Intendant, And so let's have some wine, and drink unto

Have you not learn'd his name? My Josephine, Our better acquaintance : relatives should be

[Aside to his wife. Friends.

Retire: I'll sift this fool. [Brit JOSEPHINE. Wer. You appear to have drunk enough already;


His name? oh Lord! And, if you had not, I've no wine to offer,

Who knows if he hath now a name or no? Else it were yours: but this you know, or should 't is time enough 10 ask it when he's able know:

To give an answer; or if not, to put
You see I am poor, and sick, and will not see

His heir's upon his epitaph. Methought
That I would be alone; but to your business!
What brings you

Just now you chid me for demanding names ?

Wer. True, true, I did so; you say well and wisely: Iden. Why, what should bring me here? Wer. I know not, though I think that I could guess

Rnter GABOR. (1)
That which will send you hence.

Gab. If I intrude, I crave-
Jos. (aside.)
Patience, dear Werner! Iden.

Oh, no intrusion ! Iden. You don't know what has happen'd, then? This is the palace; this a stranger like

(1) "Some faulls the poem bas only in common with the ori- high-meltled soldier of forlune, whose appearances and disapginal. Gabor is a most inexplicable personage: he is always on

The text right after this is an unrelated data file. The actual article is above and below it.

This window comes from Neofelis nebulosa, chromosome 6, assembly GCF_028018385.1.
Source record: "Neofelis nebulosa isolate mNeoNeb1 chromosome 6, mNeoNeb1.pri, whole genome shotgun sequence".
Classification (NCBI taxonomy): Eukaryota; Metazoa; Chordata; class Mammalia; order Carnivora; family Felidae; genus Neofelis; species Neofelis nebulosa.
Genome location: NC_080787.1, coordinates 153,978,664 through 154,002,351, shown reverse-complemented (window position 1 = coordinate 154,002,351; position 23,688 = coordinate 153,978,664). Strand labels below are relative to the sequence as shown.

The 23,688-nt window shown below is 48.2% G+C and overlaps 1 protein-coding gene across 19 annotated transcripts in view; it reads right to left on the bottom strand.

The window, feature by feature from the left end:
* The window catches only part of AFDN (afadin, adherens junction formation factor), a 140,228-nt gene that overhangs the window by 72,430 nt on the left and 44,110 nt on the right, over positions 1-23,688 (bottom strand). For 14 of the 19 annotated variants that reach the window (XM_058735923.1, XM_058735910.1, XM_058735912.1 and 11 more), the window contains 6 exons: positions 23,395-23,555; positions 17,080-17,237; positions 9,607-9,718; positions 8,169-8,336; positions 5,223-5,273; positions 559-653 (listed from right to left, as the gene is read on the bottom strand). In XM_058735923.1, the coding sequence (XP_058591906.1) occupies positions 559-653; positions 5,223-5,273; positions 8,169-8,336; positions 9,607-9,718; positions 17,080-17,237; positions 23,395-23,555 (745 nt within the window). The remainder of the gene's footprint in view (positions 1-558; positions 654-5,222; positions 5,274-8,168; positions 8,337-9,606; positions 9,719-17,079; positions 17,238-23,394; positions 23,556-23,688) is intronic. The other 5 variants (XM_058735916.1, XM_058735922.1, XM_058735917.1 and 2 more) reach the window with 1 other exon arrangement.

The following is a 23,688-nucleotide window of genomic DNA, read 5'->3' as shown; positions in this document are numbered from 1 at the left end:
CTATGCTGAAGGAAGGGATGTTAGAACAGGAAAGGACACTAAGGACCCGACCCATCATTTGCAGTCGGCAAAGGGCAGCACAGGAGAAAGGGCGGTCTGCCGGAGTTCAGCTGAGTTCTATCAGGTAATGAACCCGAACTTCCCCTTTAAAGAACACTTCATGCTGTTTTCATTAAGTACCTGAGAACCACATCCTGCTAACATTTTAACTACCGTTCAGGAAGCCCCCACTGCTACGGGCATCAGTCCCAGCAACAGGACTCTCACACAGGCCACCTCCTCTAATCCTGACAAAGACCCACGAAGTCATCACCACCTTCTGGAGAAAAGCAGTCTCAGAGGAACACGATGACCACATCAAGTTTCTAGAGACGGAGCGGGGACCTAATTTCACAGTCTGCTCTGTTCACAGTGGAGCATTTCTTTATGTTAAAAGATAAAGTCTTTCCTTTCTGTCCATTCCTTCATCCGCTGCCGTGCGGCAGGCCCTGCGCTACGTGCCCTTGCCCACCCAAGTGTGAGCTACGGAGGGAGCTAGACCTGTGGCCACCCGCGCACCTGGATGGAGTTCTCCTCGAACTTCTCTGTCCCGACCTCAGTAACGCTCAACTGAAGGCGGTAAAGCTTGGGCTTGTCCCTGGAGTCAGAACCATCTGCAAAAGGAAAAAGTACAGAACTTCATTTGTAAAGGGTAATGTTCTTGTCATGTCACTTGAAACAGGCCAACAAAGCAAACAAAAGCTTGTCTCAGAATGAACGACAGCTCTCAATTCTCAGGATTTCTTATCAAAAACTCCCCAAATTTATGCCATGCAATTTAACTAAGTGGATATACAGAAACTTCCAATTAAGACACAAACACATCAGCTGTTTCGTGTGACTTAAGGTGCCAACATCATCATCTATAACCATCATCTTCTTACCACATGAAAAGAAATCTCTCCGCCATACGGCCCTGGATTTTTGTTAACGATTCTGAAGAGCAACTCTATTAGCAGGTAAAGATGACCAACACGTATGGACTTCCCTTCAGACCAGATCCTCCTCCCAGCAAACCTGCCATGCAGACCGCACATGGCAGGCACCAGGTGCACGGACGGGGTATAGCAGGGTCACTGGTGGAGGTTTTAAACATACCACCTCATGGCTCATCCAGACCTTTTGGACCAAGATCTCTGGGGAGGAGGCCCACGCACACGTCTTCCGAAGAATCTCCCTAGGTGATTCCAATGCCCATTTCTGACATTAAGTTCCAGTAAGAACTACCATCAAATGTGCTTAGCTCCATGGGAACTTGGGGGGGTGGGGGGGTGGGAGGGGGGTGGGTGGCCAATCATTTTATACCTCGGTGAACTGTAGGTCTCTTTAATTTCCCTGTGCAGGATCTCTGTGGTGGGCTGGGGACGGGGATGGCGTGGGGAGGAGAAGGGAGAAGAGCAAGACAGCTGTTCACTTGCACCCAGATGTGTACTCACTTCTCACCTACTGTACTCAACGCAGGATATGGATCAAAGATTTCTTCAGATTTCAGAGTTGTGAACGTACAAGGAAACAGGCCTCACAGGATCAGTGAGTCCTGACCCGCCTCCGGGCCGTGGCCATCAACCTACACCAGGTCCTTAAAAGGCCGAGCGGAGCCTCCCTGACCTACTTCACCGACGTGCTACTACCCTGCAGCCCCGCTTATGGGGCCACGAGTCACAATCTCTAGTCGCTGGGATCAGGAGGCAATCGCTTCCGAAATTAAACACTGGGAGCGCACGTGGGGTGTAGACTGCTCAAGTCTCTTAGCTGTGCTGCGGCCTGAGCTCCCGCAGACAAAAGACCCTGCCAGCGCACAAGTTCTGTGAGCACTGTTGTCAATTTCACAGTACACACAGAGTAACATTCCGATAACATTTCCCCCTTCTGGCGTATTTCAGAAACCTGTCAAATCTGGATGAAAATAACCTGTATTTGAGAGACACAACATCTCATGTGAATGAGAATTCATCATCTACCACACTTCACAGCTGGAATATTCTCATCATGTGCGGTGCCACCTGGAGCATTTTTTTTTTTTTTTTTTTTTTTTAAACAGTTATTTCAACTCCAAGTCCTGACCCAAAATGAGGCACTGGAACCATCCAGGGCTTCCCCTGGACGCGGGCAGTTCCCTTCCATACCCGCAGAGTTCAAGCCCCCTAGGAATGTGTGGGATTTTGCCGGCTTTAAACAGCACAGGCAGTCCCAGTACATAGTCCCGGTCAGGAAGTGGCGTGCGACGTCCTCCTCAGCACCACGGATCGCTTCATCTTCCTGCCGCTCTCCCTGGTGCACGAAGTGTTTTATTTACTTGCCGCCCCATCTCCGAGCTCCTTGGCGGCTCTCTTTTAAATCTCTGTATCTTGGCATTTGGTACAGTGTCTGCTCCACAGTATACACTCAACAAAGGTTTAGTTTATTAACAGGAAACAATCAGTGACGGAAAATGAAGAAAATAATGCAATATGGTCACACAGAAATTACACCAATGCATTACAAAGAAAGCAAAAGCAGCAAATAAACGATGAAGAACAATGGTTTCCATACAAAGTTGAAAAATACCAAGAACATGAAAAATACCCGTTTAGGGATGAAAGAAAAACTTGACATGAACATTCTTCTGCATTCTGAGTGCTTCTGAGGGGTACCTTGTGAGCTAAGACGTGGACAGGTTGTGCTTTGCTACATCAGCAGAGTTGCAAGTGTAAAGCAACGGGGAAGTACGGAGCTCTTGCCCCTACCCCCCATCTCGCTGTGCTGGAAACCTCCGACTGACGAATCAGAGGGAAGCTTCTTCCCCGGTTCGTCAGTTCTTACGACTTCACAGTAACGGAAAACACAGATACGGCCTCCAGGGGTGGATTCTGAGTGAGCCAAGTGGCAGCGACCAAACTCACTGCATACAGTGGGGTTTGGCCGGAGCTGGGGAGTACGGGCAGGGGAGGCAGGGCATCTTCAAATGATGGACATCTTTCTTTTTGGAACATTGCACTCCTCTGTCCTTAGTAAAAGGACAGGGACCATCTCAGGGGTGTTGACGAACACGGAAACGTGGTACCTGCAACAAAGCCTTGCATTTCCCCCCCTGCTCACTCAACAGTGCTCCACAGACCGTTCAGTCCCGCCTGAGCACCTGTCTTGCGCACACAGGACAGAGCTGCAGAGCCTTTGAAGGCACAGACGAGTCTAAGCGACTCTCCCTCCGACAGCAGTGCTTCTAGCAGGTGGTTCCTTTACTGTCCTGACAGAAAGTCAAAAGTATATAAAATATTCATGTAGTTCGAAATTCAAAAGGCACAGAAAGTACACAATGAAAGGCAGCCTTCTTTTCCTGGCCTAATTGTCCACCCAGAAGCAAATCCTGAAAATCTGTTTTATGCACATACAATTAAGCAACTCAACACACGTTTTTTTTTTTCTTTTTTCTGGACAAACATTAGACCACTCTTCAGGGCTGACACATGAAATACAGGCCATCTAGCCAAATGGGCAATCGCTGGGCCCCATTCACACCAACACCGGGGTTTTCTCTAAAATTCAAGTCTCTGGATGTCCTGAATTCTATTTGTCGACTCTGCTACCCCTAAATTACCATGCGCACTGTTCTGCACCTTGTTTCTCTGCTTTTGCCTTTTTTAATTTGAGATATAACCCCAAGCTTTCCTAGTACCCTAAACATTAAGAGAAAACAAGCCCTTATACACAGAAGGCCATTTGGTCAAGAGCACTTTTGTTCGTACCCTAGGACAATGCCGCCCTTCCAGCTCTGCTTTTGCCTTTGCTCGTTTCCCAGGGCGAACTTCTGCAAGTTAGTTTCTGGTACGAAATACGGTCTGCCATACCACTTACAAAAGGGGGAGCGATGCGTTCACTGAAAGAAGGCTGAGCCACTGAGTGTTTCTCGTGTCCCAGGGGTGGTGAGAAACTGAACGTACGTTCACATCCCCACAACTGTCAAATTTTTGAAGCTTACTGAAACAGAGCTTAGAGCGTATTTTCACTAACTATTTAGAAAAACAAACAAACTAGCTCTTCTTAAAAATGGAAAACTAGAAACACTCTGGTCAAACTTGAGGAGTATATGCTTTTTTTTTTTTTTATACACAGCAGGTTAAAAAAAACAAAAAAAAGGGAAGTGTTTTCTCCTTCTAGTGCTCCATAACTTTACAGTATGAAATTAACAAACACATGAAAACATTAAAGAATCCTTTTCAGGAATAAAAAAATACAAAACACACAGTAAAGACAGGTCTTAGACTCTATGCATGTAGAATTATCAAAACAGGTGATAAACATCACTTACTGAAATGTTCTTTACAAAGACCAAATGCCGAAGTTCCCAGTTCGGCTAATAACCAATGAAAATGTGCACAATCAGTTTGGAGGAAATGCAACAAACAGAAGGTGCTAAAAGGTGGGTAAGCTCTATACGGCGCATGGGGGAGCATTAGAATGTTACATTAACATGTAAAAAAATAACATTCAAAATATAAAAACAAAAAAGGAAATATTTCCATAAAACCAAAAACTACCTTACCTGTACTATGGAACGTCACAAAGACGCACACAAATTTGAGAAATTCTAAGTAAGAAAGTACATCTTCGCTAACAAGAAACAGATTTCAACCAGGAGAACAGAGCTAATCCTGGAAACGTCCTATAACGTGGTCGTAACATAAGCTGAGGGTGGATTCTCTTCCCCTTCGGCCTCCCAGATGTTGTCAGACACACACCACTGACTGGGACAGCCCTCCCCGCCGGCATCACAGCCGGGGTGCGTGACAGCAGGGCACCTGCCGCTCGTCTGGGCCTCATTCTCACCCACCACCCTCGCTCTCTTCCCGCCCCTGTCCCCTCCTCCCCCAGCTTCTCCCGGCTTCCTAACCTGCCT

pearances are alike singularly inopportune, and who ends in a the point of curning out something more than he proves to be. marc mercenary. His character is, we think, decidedly a faiA sort of mysterious borror is thrown around his impalpability, lure.”- Ecl. Reo. in the tale ; but in the drama, he is only a sentimental, moody,

[ocr errors]

Yourself; 1 pray you make yourself at home : A glass of your Hockeimar-a green glass,
But where 's his excellency ? and how fares he ? Wreath'd with rich grapes and Bacchanal devices,

Gab. Wetly and wearily, but out of peril: O'erflowing with the oldest of your vintage;
He paused to change his garments in a cottage For which I promise you, in case you e'er
(Where I doffd mine for these, and came on hither). Run hazard of being drown'd (although I own